Let’s Do The Twist
A twist a day keeps the spinal cobwebs away! But it’s not just the spine that benefits from twists, as shoulders and hips are also involved in any twisting movement. When you picture a yoga class, a lot of people would say it involves twisting yourself into odd positions but not many people understand the true benefit of twists and that it should be a daily practice! Most of us live a fairly sedentary life, or at least indulge in posture crime when sitting for long periods at a desk. This can gradually shorten the length of muscles, tendons, ligaments and fascia and impact the mobility of our joints. The consistent compression of the spine while standing or sitting can also impact disc health that can potentially lead to disc weakness or fusion.
Although B.K.S Iyengar promoted the ‘squeeze and soak’ idea of cleansing and detoxifying our internal organs using twists, it’s not entirely accurate. While twists encourage motility (movement within an organ) and mobility (movements of organs with relation to each other), organs conduct their own natural cellular detox. Where twists do contribute to the detoxification process is by stimulating metabolism and creating heat within the body.
Other benefits of twists include:
- releases stored tension
- softens the fascia (connective tissue) which increases the mobility of the abdomen and rib cage
- stimulates the vagus nerve fibers in the torso and neck which can create the ‘ahhh’ feeling
- creates a calming effect on the nervous system which can benefit epilepsy, depression and irritable bowel syndrome
- strengthens and lengthens torso muscles and lubricates the spinal discs
- releases stuck energy within the spine and in the shoulders and chest when these areas are encouraged to open
- lengthens the spine and creates inter-vertebral space, which in turn improves the flow of energy thorough our central column
Can twists be dangerous?
Although some studies have indicated that twisting can be bad for chronic lower back pain, a review of these studies suggest that it may be more bending combined with twisting that can aggravate the lower back, rather than just twisting on its own.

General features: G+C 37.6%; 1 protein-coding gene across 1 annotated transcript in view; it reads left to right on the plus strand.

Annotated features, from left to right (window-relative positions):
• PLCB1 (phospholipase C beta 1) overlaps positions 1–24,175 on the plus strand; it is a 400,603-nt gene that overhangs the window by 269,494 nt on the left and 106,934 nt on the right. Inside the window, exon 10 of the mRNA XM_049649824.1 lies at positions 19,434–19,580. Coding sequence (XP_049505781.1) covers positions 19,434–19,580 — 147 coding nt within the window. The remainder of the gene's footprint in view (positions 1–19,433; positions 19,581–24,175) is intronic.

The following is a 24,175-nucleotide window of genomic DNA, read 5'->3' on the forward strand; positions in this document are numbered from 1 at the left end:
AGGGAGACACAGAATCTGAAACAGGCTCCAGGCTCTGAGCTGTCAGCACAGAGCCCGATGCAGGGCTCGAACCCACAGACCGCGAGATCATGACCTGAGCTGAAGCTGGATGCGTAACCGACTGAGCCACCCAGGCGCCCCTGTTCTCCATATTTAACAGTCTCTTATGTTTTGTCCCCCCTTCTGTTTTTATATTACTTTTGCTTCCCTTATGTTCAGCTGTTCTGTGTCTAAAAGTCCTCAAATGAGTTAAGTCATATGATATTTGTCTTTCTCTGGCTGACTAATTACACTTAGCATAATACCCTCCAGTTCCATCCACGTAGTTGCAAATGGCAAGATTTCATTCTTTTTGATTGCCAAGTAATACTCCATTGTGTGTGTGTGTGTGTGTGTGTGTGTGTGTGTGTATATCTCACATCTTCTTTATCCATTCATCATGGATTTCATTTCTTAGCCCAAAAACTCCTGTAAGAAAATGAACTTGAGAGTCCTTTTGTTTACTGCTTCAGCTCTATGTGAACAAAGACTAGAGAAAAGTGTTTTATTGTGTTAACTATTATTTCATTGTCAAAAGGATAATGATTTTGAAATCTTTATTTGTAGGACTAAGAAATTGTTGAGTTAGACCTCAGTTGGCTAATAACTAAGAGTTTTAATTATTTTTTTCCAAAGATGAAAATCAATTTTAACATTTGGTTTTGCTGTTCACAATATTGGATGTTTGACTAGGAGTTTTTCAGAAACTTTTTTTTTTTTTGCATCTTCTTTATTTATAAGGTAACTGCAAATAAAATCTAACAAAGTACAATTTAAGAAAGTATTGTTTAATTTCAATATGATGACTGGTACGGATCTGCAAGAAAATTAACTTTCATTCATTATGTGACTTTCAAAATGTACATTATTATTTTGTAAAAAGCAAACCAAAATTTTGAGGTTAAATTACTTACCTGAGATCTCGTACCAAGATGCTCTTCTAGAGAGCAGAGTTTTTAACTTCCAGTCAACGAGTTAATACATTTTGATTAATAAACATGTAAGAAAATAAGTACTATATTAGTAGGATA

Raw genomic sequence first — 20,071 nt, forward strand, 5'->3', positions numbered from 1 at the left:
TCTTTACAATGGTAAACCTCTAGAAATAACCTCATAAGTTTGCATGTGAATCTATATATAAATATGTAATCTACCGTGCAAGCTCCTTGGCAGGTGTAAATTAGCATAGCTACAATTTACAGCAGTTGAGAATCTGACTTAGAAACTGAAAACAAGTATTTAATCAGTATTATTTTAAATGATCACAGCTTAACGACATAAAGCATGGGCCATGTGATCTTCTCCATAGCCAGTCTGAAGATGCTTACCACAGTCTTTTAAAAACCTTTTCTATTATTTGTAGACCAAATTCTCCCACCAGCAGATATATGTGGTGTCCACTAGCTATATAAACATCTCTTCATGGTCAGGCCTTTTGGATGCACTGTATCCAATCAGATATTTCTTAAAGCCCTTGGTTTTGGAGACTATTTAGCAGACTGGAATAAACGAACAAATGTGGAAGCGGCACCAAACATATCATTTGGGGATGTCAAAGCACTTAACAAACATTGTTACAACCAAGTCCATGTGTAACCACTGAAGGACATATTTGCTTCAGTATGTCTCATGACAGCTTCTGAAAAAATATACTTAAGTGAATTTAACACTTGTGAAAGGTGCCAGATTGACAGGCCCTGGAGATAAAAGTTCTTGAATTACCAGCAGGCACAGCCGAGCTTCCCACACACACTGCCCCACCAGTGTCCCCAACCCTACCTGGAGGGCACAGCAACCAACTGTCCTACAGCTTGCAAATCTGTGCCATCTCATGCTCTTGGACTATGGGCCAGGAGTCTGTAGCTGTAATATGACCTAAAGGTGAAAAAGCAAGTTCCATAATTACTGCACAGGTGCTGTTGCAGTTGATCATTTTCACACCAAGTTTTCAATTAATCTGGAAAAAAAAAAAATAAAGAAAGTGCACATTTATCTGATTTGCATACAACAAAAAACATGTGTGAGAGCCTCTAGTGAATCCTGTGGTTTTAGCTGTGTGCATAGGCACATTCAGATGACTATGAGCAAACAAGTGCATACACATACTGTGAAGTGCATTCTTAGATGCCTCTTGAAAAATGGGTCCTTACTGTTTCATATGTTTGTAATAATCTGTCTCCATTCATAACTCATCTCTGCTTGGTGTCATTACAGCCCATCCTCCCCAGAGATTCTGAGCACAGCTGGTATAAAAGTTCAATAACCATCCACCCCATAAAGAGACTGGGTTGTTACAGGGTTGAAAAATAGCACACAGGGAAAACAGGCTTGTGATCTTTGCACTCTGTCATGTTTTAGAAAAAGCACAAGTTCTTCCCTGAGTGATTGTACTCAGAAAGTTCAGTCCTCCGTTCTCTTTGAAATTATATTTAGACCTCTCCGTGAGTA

Lower back pain can lead to the weakening of the internal oblique muscles and by mindfully and twisting the torso in an upright position, you’re actually strengthening the obliques and therefore creating a better support structure for the back. Of course, always follow a medical professional’s guidance with twists if you’re pregnant, have an injury or a chronic pain condition.
Even people with osteoporosis can twist safely if they engage the core during gentle seated twists. The National Osteoporosis Foundation guidelines caution against ‘twisting of the spine to the point of strain’ and to avoid extreme twists by keeping rotation in the mid-range. Professional guidance is recommended when twisting if you’ve been diagnosed with osteoporosis but your body does want to move and a gentle quality of motion is beneficial even with this condition.
You might hear the occasional pop or crack when twisting, but that doesn’t mean it’s bad for you. It’s actually the synovial fluid in our joints forming a ‘gas bubble’ when pressure is applied. Sometimes the feeling of release that comes from that can become addictive though and popping our joints can become a habit. It’s important to remember that excessive ‘popping’ can potentially damage the joints. As long as you perform twists gently and without purposeful pressure to create a pop or crack, you’ll experience relief and keep your joints safe and healthy. If you’re worried about excessive popping when twisting through the joints, it’s a good idea to have it checked out by a physical therapist.